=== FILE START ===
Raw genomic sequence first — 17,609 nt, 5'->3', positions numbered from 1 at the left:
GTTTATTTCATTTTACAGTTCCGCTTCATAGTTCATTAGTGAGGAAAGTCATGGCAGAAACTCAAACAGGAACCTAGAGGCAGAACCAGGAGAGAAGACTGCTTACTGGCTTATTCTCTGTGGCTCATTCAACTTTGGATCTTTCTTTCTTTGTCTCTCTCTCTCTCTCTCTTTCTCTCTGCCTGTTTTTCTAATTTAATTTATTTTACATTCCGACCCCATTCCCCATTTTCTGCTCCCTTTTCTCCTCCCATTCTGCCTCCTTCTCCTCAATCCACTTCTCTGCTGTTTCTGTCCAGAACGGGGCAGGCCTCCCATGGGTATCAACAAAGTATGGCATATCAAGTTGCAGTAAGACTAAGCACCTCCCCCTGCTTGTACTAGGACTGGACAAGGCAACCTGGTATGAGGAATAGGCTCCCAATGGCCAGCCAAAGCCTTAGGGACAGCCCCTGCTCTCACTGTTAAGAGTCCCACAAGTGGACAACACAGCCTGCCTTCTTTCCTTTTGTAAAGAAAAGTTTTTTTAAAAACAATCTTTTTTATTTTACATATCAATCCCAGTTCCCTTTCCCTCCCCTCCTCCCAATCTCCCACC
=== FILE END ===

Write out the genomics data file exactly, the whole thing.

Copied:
Raw genomic sequence first — 17,609 nt, 5'->3', positions numbered from 1 at the left:
GTTTATTTCATTTTACAGTTCCGCTTCATAGTTCATTAGTGAGGAAAGTCATGGCAGAAACTCAAACAGGAACCTAGAGGCAGAACCAGGAGAGAAGACTGCTTACTGGCTTATTCTCTGTGGCTCATTCAACTTTGGATCTTTCTTTCTTTGTCTCTCTCTCTCTCTCTCTTTCTCTCTGCCTGTTTTTCTAATTTAATTTATTTTACATTCCGACCCCATTCCCCATTTTCTGCTCCCTTTTCTCCTCCCATTCTGCCTCCTTCTCCTCAATCCACTTCTCTGCTGTTTCTGTCCAGAACGGGGCAGGCCTCCCATGGGTATCAACAAAGTATGGCATATCAAGTTGCAGTAAGACTAAGCACCTCCCCCTGCTTGTACTAGGACTGGACAAGGCAACCTGGTATGAGGAATAGGCTCCCAATGGCCAGCCAAAGCCTTAGGGACAGCCCCTGCTCTCACTGTTAAGAGTCCCACAAGTGGACAACACAGCCTGCCTTCTTTCCTTTTGTAAAGAAAAGTTTTTTTAAAAACAATCTTTTTTATTTTACATATCAATCCCAGTTCCCTTTCCCTCCCCTCCTCCCAATCTCCCACC